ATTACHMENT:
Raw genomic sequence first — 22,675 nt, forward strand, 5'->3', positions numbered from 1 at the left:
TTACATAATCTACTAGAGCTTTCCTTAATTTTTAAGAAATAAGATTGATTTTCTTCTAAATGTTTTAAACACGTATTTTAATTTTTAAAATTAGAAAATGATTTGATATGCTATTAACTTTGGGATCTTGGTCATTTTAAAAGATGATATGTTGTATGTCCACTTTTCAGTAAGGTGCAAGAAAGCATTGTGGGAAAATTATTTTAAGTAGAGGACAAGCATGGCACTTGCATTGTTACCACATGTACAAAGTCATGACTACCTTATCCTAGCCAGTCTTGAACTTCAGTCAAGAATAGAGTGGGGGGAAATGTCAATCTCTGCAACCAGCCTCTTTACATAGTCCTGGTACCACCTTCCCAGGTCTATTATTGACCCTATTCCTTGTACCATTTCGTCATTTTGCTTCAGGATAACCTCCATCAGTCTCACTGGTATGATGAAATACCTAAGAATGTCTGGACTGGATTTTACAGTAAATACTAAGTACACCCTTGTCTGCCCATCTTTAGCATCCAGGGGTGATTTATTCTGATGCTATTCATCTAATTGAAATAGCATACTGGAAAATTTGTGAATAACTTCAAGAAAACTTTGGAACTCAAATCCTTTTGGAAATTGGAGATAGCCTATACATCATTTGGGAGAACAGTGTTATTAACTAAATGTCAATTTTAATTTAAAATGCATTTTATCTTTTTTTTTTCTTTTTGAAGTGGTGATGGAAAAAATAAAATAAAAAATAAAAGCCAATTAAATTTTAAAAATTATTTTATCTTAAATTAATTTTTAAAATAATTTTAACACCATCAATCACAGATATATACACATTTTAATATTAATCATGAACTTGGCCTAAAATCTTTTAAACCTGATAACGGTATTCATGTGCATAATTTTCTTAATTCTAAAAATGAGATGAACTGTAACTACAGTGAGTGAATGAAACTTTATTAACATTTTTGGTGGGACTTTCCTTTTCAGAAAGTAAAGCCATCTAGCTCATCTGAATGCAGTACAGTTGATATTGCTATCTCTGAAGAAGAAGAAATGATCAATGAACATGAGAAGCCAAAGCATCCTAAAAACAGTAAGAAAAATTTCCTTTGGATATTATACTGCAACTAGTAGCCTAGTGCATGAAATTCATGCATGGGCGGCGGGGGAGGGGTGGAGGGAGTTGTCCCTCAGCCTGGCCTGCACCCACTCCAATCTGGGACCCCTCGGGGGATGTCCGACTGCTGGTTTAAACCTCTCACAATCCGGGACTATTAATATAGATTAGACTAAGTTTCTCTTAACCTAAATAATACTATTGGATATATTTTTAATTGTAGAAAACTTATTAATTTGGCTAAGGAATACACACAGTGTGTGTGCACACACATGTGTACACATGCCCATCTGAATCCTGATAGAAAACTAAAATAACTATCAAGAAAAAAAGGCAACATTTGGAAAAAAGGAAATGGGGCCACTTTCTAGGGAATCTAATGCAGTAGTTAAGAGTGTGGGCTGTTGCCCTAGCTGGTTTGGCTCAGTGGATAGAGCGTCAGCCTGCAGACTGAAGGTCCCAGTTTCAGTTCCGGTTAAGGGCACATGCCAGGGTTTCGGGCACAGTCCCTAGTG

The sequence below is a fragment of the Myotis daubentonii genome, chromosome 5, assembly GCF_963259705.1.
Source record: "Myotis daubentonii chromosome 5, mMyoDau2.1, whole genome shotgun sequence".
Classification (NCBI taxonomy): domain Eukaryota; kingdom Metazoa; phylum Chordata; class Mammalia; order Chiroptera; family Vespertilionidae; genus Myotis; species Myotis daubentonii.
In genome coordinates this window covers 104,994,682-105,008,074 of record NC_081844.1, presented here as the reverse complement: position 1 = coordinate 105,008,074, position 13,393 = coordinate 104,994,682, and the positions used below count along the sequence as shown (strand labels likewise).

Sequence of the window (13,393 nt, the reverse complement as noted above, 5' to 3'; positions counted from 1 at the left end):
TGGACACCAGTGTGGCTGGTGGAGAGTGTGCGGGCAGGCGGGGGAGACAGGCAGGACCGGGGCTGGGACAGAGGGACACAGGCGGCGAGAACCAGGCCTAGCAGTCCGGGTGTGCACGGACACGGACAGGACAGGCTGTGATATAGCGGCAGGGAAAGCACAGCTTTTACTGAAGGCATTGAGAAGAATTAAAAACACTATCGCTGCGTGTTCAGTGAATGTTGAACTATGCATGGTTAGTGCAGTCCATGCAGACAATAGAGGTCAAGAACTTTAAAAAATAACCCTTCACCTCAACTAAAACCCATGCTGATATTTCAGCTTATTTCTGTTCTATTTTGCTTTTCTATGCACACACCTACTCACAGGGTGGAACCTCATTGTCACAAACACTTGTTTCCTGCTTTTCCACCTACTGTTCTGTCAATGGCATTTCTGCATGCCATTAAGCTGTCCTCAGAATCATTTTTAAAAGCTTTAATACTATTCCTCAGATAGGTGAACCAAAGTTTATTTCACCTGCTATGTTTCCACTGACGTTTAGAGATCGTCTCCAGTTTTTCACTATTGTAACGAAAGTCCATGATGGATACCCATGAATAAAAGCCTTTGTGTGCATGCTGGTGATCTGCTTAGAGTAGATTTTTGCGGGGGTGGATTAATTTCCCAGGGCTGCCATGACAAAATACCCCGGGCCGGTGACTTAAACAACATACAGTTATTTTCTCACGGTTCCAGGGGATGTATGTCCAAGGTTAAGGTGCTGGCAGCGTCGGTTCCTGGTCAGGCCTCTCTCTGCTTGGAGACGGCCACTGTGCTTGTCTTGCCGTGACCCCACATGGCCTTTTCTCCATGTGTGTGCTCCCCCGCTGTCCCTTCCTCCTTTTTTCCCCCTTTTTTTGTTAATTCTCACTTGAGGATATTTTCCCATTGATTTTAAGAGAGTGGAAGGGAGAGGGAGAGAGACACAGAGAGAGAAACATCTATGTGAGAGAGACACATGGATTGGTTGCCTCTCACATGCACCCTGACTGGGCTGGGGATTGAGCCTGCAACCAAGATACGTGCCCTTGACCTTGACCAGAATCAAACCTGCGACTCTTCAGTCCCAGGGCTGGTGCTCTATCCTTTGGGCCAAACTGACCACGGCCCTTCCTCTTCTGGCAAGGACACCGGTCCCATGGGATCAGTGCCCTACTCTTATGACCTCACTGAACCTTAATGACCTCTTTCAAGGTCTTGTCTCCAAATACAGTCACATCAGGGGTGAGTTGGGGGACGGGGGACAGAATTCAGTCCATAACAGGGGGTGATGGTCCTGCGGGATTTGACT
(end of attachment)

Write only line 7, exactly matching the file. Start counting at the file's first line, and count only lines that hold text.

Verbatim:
Sequence of the window (13,393 nt, the reverse complement as noted above, 5' to 3'; positions counted from 1 at the left end):